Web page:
Mr. Carrington T. Marshall and Mr. I.M. Harris, for respondent.
It is contended by counsel for relator and conceded by counsel for respondent that a corporation may not engage in the practice of a profession. In State, ex rel. Harris, v. Myers, Secy. of State, 128 Ohio St. 366, 191 N.E. 99, it is specifically held that optometry is a profession under the statutes of Ohio, and that articles of incorporation can not be granted in the state of Ohio to engage in the practice of optometry.
The respondent, the Buhl Optical Company, is a foreign corporation organized under the laws of the state of Delaware; as such it cannot exercise in Ohio any powers which a domestic corporation can not exercise under the laws of this state. The authorities on this proposition are collected in 14A Corpus Juris, 1219. The respondent, therefore, can not engage in the practice of optometry in this state.
The next inquiry relates to the extent to which the respondent may go in the sale of eye-glasses fitted to the eyes according to prescription.
Section 1295-21, General Code, reads as follows: "The practice of optometry is defined to be the application of optical principles, through technical methods and devices in the examination of human eyes for the purpose of ascertaining departures from the normal, measuring their functional powers and adapting optical accessories for the aid thereof."
Section 1295-22, General Code, reads as follows: "That on and after January 1, 1920, it shall not be lawful for any person in this state to engage in the practice of optometry or to hold himself out as a practitioner of optometry, or attempt to determine the kind of glasses needed by any person, or to hold himself out as a licensed optometrist when not so licensed, or to hold himself out as able to examine the eyes of any person for the purpose of fitting the same with glasses, excepting those hereinafter exempted, unless he has first fulfilled the requirements of this act and has received a certificate of licensure from the state board of optometry created by this act, nor shall it be lawful for any person in this state to represent that he is the lawful holder of a certificate of licensure such as is provided for in this act, when in fact he is not such lawful holder or to impersonate any licensed practitioner of optometry or to fail to register the certificate as provided in section 1295-29 of this act.
"Any person violating the provisions of this section shall be guilty of a misdemeanor and, upon conviction, for his first offense shall be fined not more than five hundred dollars at the discretion of the court and upon conviction for a second or later offense shall be fined not less than five hundred dollars, nor more than one thousand dollars or imprisoned not less than six months nor more than one year at the discretion of the court."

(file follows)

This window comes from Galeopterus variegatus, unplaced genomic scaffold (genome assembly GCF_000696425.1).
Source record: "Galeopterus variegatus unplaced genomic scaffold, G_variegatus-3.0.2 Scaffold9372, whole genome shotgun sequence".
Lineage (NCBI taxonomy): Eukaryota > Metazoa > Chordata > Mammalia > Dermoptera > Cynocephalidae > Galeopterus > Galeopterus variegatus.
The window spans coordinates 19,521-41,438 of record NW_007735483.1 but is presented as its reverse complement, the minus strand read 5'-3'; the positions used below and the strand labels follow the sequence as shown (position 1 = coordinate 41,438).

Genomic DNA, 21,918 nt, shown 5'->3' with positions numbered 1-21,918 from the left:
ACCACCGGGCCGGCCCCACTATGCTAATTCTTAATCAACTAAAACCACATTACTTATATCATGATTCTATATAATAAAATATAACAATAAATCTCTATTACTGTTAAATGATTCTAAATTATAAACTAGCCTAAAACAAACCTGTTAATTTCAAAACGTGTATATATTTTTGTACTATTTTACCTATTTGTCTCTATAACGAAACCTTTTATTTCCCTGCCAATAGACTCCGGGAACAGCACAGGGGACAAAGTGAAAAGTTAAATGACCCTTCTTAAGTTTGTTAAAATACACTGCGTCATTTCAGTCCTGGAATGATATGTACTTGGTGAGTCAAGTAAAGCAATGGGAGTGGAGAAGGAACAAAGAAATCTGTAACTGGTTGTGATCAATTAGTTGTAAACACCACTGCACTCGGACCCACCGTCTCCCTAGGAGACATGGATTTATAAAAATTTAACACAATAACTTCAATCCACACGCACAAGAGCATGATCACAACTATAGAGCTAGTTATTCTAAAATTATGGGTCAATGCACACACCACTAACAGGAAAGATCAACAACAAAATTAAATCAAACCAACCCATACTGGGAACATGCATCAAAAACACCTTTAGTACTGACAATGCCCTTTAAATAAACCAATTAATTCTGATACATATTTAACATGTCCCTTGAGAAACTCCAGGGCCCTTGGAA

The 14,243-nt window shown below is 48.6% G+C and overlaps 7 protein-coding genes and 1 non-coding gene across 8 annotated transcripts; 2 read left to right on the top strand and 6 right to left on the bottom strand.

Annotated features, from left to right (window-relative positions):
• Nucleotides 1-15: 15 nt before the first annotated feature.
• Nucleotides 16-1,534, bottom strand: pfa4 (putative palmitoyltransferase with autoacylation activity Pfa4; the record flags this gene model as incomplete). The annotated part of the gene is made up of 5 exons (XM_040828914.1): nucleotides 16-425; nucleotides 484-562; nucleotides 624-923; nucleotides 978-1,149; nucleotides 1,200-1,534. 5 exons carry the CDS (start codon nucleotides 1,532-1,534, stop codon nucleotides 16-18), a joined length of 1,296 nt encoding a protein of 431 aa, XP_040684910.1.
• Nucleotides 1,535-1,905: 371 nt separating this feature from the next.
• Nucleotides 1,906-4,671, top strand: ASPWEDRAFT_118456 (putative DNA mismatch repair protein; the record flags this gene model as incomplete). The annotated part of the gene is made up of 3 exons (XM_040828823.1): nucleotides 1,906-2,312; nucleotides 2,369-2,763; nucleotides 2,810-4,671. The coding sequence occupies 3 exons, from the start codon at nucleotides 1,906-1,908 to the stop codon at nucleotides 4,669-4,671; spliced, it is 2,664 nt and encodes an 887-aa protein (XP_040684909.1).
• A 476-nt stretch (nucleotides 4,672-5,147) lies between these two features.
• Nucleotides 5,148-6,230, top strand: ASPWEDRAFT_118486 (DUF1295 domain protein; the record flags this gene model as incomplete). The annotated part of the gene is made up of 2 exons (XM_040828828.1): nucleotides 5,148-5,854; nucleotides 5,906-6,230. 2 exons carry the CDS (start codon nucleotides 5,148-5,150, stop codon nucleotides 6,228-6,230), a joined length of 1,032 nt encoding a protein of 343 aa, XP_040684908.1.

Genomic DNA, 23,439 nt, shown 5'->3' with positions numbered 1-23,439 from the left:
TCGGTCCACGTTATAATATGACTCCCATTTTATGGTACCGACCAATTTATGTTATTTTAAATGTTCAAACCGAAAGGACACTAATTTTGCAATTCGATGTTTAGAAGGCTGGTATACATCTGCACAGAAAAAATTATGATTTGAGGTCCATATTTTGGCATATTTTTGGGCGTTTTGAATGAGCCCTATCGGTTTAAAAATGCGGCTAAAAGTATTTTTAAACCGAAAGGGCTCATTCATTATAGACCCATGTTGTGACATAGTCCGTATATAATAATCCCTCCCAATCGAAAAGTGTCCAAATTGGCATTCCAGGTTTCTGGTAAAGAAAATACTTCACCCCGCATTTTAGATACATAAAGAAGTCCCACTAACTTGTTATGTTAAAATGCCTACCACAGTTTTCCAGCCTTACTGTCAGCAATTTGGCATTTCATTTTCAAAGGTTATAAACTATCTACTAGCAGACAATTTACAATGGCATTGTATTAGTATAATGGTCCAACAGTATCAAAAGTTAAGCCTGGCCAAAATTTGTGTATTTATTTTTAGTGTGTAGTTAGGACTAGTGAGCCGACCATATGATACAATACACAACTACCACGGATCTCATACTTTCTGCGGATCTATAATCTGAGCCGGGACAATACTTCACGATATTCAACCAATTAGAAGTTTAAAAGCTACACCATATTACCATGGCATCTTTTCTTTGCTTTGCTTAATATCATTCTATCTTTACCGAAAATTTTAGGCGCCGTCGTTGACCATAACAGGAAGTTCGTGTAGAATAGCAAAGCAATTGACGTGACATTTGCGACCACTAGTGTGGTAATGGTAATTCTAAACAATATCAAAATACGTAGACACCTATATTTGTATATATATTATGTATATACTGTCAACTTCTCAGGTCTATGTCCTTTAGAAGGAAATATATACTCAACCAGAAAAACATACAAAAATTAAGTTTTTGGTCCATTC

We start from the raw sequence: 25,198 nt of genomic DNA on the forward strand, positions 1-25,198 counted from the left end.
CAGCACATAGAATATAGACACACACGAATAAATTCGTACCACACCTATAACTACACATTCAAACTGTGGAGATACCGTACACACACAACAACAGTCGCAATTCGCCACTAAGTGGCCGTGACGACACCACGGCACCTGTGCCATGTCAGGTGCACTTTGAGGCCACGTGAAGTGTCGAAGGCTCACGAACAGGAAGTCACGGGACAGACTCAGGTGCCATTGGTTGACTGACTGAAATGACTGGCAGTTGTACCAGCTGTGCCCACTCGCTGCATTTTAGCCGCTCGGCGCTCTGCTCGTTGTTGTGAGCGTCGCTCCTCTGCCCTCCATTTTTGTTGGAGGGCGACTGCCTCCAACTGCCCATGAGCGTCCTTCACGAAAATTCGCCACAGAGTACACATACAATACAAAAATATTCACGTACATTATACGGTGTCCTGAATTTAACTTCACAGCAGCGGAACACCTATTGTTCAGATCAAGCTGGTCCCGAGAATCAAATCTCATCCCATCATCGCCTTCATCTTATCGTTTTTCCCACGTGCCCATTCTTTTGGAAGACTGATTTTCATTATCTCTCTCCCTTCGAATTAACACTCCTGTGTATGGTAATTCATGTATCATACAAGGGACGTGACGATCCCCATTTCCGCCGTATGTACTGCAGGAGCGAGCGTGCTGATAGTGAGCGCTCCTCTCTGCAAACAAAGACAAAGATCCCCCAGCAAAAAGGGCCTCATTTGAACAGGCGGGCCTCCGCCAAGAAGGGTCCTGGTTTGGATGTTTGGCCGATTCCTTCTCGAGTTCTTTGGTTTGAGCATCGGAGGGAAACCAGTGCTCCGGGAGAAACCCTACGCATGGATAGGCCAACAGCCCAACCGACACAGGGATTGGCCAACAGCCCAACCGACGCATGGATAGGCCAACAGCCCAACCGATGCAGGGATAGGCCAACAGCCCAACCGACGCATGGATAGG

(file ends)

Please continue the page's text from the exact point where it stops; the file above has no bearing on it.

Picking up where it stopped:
Section 1295-28, General Code, prescribes educational requirements and requires an examination in order to obtain such a certificate.
The respondent corporation maintains places of business in various cities in Ohio and is engaged in the sale of optical goods, and in connection therewith has offices at which licensed optometrists carry on the practice of their profession.
Prior to April, 1935, licensed optometrists were employed by the respondent corporation to act as managers for the company in its optical business, and in connection therewith to practice optometry, and for all such service, whether as managers or optometrists, they receive a salary and commission from the respondent corporation. Subsequent to the above named date the arrangement was changed by a written contract which provides in substance that the employment shall be from week to week, and that in consideration of the optometrist referring to the respondent corporation patients desiring glasses on prescription, and of respondent corporation referring to the optometrist all of its patrons desiring an examination of the eyes, respondent leases to the optometrist certain office space in its place of business, and also the use of respondent's equipment for the examination of eyes. For testing eyes, the optometrist agrees not to charge exceeding one dollar, no part of which shall belong to the respondent, and further agrees that he will sell to respondent after the termination of the contract all his prescription files for one dollar.